Townsville is located about halfway between the tip of Cape York and Brisbane. The Ross River flows from the foothills of the Hervey and Mount Stuart ranges to its outlet in Cleveland Bay, where the CBD’s skyline is dominated by the distinctive Castle Hill and Magnetic Island lies just eight kilometres offshore.
Our local government area covers 3,736 square kilometres (0.2% of the total area of the State of Queensland), and is currently experiencing rapid residential development through the Northern Beaches growth corridor.
Townsville lies in the Burdekin Dry Tropics Region, which covers approximately 95,000 square kilometres and includes Bowen, Ayr and Charters Towers.
In the low lying coastal plain there are a number of rivers, creeks and freshwater wetlands. Hills and mountains rise out of the coastal plan, creating distinctive landmarks such as Castle Hill. The long coastline features beaches, mangrove estuaries, saltpans and coastal swamps. These natural habitats support a wide range of flora and fauna including: 53 mammal species; a large number of reptiles and amphibians including land snakes, estuarine crocodiles, and a diverse range of lizard and frog species; and at least 365 bird species. Endangered, vulnerable and rare species are also found, including mahogany gliders, dugong and cassowaries.
National parks and other reserves include Magnetic Island, Paluma Range, and Bowling Green Bay National Parks; and the Cape Pallarenda and Townsville Town Common Conservation Parks. Our region is partly within and adjoins the Great Barrier Reef World Heritage Area, the Great Barrier Reef Marine Park and the Queensland State Marine Park.
Our History & Heritage
Traditional owners, the Bindal and Wulgurukaba peoples, are the first known people to have lived in the Townsville area. Captain James Cook mentioned the region in 1770.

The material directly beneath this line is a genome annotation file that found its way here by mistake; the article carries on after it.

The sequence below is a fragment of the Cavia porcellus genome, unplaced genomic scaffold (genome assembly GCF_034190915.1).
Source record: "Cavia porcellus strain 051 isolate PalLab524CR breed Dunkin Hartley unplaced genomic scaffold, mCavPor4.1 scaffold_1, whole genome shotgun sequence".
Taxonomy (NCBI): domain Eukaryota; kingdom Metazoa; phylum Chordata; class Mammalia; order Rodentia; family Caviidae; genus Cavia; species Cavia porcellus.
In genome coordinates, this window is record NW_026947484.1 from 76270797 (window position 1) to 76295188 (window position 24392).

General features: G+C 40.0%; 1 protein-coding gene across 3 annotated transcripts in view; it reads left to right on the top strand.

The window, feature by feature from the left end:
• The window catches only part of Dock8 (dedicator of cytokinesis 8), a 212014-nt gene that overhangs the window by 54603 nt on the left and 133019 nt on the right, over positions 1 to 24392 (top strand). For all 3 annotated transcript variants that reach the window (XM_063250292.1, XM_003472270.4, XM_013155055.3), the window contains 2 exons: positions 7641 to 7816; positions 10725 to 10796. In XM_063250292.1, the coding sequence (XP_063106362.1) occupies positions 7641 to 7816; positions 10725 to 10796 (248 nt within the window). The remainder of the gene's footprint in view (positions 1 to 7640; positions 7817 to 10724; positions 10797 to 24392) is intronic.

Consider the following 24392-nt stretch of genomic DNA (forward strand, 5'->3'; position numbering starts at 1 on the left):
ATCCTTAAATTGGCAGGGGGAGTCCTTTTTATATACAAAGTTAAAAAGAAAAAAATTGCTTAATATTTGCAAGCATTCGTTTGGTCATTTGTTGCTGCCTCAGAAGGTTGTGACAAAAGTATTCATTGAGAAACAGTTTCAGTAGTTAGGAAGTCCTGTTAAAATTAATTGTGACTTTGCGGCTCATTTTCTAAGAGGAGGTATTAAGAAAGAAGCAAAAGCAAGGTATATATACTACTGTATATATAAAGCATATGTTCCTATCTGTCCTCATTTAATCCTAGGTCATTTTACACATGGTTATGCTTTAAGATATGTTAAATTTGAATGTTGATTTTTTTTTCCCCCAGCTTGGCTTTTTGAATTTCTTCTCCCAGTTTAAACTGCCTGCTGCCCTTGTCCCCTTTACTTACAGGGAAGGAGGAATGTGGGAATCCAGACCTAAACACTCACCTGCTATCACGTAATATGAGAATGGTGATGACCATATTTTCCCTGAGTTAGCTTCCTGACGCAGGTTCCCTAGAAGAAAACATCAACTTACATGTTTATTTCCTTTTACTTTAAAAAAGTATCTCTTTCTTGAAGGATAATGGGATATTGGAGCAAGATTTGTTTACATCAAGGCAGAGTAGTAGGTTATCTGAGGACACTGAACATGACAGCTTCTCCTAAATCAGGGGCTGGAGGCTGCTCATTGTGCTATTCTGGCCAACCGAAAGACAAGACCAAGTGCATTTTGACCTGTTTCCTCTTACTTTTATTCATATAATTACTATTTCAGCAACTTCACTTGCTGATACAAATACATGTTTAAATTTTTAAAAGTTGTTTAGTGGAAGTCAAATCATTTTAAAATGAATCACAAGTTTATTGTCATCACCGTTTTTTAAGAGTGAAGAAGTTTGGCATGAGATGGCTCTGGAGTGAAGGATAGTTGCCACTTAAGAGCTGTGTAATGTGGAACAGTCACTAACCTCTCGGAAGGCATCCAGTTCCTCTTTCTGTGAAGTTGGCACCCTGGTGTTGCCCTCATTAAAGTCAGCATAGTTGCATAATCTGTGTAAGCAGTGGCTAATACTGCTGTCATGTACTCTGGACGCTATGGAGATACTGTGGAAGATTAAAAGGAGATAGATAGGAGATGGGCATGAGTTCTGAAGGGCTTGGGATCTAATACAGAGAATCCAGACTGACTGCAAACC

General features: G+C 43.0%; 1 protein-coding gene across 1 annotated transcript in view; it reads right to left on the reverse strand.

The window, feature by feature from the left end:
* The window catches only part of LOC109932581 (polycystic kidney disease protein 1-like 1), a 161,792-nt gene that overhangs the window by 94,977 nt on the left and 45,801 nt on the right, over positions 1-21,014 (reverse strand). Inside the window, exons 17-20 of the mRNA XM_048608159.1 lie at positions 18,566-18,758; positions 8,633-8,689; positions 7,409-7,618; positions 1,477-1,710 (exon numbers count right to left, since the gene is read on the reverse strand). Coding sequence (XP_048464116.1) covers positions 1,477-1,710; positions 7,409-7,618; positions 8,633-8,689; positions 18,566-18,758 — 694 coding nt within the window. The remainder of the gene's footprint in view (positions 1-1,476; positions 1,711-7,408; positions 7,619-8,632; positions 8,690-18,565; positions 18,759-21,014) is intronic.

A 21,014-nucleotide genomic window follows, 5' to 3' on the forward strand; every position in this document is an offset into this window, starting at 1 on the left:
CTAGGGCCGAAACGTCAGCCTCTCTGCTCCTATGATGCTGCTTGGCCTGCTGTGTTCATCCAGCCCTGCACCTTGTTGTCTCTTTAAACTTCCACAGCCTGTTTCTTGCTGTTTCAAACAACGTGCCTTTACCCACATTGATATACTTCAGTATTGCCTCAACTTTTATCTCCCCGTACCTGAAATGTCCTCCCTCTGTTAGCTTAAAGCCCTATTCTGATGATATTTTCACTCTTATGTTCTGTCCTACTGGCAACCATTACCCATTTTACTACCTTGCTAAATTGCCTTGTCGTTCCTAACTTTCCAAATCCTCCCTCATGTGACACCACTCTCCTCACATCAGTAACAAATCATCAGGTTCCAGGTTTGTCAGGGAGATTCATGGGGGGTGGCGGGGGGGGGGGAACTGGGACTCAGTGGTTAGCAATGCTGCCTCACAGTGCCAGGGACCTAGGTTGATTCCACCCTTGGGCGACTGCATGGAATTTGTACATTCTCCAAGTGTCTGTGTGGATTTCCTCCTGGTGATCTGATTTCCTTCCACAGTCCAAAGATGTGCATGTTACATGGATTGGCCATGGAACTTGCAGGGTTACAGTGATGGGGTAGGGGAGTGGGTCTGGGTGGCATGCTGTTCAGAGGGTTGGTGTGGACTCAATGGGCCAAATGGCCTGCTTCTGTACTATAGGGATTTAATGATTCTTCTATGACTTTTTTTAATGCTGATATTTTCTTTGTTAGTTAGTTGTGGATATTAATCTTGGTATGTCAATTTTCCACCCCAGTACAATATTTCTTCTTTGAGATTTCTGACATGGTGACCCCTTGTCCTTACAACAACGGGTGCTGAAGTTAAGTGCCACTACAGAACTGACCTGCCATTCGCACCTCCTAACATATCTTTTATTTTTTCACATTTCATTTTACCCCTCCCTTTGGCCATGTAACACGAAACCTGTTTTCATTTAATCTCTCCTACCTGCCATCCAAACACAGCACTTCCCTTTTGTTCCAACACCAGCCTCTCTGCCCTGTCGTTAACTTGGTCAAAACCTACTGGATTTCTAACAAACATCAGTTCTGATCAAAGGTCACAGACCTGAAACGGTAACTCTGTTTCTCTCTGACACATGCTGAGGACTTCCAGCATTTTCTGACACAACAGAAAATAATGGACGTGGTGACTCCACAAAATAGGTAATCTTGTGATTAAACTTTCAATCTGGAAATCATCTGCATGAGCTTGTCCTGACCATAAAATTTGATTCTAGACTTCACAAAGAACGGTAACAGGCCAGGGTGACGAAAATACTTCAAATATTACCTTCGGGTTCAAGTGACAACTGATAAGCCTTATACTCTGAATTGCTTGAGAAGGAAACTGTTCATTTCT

In the early 1860s, the first pastoral leases were taken out on land which later became the Thuringowa Division. In 1864, a small party was despatched to search for a site where a suitable port could be established for the boiling down and shipping of cattle. The new site was established by the mouth of Ross Creek. The name "Townsville" was adopted by the Queensland government when the township was surveyed in 1865 and declared a municipality in 1866. The Thuringowa Division was formed soon after, under the Divisional Boards Act 1879.
The new city of Townsville was formed in 2008, when the city councils of Townsville and Thuringowa were amalgamated.
Townsville has a diverse economy in which significant industries include retail trade, health and education services, government administration and defence, construction, mining, manufacturing, and property and business services.
Together, Queensland Rail and the Port of Townsville provide a transport hub for the region’s mining and agricultural industries, as well as for locally-based Xstrata Copper Refinery, Sun Metals Zinc Refinery, Queensland Nickel and the Queensland Sugar Corporation Distribution Centre.
Our city is a major service centre, and the main centre for government administration outside Brisbane. Regional health services are provided by the Townsville Hospital. There are a number of research institutions such as James Cook University, the Australian Institute of Marine Science, the Great Barrier Reef Marine Park Authority, Department of Agriculture, Fisheries and Forestry and the CSIRO. Our large Australian Defence Force community, due to our army and airforce bases, also influences the local economy.
Outside the southeast corner, Townsville is the largest city in regional Queensland.
- Our current official population count is 192,038 persons (Estimated Resident Population, 30 June 2014).
- It is estimated that by 2036, we will have a population of approximately 314,362 people (Queensland Population Projections, 2013 edition).
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